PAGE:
Don’t lose hope. I had an appointment with my doctor this week, my first with him in 5 years, and we discussed the years long decline in my symptoms. He said younger patients sometimes recover from the nerve issues that trigger erythromelalgia and ultimately it just goes away, whereas with patients over the age of 40 it typically doesn’t. I currently am taking 150mg of mexiletine once a day, having reduced from three times daily. That is apparently not a large enough therapeutic dose to typically make a difference. As a result, he said I could try stopping mexiletine altogether.
I hope you follow a similar path. It’s important to find something, even if it’s not mexiletine, that will help you remain active. I’m fairly certain exercise was integral to my recovery.
I preferred when my EM affected areas were cold. The cold was not painful. The erythema from the erythromelalgia flares was quite painful. As long as the areas remained cool and weren’t flaring, I was satisfied with that.
What is the difference between Acrocyanosis and Raynauds? I thought they were the same thing (raynauds is an underlying condition which causes acrocyanosis)?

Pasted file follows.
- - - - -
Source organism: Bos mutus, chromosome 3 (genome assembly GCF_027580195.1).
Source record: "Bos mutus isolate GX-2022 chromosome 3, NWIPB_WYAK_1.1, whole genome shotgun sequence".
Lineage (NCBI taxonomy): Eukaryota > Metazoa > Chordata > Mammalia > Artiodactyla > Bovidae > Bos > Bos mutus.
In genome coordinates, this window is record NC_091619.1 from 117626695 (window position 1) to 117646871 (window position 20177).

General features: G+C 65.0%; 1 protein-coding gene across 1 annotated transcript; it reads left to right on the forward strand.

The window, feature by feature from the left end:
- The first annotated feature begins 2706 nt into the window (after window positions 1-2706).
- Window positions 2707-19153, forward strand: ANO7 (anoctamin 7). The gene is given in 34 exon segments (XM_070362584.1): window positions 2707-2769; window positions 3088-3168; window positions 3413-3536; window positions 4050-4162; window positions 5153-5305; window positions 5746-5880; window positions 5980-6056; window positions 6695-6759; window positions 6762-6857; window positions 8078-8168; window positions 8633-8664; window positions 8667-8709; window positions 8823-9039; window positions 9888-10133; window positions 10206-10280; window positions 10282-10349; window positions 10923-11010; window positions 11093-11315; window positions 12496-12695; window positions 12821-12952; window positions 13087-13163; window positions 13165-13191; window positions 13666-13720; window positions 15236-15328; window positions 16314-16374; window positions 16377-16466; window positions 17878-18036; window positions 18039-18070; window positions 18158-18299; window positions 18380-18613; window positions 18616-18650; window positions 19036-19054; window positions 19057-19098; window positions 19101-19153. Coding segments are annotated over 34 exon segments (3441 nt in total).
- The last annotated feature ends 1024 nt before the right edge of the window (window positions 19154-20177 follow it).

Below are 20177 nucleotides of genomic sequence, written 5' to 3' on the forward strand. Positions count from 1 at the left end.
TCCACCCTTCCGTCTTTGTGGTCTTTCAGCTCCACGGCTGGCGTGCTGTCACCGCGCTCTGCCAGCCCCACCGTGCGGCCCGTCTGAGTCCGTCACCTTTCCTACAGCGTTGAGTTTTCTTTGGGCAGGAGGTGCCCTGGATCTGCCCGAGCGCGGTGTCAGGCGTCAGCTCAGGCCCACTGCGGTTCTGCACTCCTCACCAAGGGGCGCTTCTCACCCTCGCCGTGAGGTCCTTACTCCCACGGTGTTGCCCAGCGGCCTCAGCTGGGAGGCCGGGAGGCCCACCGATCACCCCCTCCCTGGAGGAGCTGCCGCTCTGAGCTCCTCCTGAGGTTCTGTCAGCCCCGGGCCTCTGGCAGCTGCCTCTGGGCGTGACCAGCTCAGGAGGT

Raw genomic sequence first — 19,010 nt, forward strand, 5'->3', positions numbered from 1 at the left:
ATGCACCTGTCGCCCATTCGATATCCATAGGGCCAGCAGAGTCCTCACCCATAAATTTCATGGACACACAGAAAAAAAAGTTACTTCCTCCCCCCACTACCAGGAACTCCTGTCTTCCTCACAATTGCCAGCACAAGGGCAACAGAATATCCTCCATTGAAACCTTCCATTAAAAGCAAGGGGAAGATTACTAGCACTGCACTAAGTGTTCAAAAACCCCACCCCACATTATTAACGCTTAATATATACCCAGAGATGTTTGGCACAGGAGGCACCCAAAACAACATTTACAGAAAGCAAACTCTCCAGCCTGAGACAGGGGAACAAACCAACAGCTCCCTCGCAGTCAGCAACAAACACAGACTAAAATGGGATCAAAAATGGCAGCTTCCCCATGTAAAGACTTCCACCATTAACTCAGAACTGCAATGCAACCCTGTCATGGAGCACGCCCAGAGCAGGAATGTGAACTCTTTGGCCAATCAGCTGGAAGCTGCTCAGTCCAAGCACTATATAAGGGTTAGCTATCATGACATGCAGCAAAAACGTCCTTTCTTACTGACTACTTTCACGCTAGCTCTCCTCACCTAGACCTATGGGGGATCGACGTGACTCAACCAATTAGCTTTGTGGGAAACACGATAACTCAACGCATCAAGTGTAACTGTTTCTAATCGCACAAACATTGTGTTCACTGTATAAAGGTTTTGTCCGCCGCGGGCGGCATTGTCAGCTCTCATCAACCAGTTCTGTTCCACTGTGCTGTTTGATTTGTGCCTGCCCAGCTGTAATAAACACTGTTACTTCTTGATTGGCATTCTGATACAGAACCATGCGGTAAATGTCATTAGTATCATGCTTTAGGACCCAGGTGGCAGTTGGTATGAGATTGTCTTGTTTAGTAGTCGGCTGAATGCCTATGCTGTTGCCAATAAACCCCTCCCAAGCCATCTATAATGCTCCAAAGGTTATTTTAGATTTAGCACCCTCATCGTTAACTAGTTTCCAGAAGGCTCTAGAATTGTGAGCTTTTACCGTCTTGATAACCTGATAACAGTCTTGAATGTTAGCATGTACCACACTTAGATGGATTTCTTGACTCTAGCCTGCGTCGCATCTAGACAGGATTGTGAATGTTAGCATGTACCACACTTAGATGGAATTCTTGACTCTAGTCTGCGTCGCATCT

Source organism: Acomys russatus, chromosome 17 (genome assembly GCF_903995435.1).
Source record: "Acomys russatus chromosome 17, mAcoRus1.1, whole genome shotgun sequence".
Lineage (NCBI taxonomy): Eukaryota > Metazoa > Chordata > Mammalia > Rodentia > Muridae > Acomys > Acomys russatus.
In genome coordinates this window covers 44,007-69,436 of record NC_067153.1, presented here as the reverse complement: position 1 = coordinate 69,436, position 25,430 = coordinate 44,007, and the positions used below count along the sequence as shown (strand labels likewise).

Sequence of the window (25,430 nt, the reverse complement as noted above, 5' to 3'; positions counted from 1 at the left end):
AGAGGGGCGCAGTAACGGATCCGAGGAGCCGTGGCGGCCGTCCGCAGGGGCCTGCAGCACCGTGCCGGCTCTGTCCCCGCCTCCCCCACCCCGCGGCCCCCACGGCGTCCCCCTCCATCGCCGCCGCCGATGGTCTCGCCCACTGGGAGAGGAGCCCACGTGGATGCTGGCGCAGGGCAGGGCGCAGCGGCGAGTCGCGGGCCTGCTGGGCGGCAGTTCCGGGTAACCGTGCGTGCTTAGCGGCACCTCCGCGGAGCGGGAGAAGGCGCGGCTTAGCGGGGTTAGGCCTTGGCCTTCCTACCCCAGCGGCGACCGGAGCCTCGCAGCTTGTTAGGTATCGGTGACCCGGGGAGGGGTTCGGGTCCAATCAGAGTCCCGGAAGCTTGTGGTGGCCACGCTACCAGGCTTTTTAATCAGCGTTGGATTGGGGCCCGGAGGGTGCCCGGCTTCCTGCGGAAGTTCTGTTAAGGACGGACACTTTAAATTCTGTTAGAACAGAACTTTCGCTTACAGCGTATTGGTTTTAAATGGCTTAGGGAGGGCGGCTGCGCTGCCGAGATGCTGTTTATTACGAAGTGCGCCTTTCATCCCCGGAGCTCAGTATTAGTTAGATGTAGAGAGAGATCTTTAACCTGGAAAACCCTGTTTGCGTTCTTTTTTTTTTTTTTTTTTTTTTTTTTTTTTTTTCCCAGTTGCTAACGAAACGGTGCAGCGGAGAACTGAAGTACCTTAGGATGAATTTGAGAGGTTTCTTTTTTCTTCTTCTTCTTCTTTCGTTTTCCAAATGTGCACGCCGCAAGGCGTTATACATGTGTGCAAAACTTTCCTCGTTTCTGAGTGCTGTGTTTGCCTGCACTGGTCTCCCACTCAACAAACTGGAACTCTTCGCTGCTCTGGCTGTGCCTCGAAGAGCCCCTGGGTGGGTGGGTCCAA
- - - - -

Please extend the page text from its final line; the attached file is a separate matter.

Pub Med states:
Acrocyanosis is rarer than Raynauds syndrome, and contrary to the latter, is characterized by nonparoxysmal, in most cases persistent, painless bluish-red symmetrical discolorations of the hands, feet and knees. It is more frequent in women than in men and becomes manifest before the 25th year of age
Key word “persistent” - which is why I am unsure I have this. Also this did not manifest until after my EM symptoms and I was age 42 at onset.
I have tried various compounding creams, aspirin, lidocaine patches, Amitriptyline, Gabapentin, Lyrica, Antihistamine’s, and Melixetine. Currently on LDN 4.5 once a day. The LDN helps slightly.
Hopefully for your younger age, you will find medication to help eradicate your EM!
That is great to hear your story and how you have made such a great recovery.
Yes, even if mexiltene does not work I will try to be as proactive as possible in trying to find some relief. As regards with remaining active, this is what I find very difficult. I was actually an international athlete throughout my teens in track and field and received a sports scholarship to University. However, a mixture of injuries and developing more interest in my studies made me decide not to pursue the Olympics, I prefer sport as a hobby rather than it being the centre of my life. That being said, I do miss being fit. The past two years or so I have been swimming most days, however since pandemic I have stopped, I now just walk daily with my dog. I can get in the pool but I just flare afterwards and I hate it. Before EM I would spend lots of time in the sauna after the pool just stretching etc and I miss it.
I plan on just keeping walking daily until I try mexilitene, fingers crossed it brings some relief and I am able to return running/swimming/gym etc,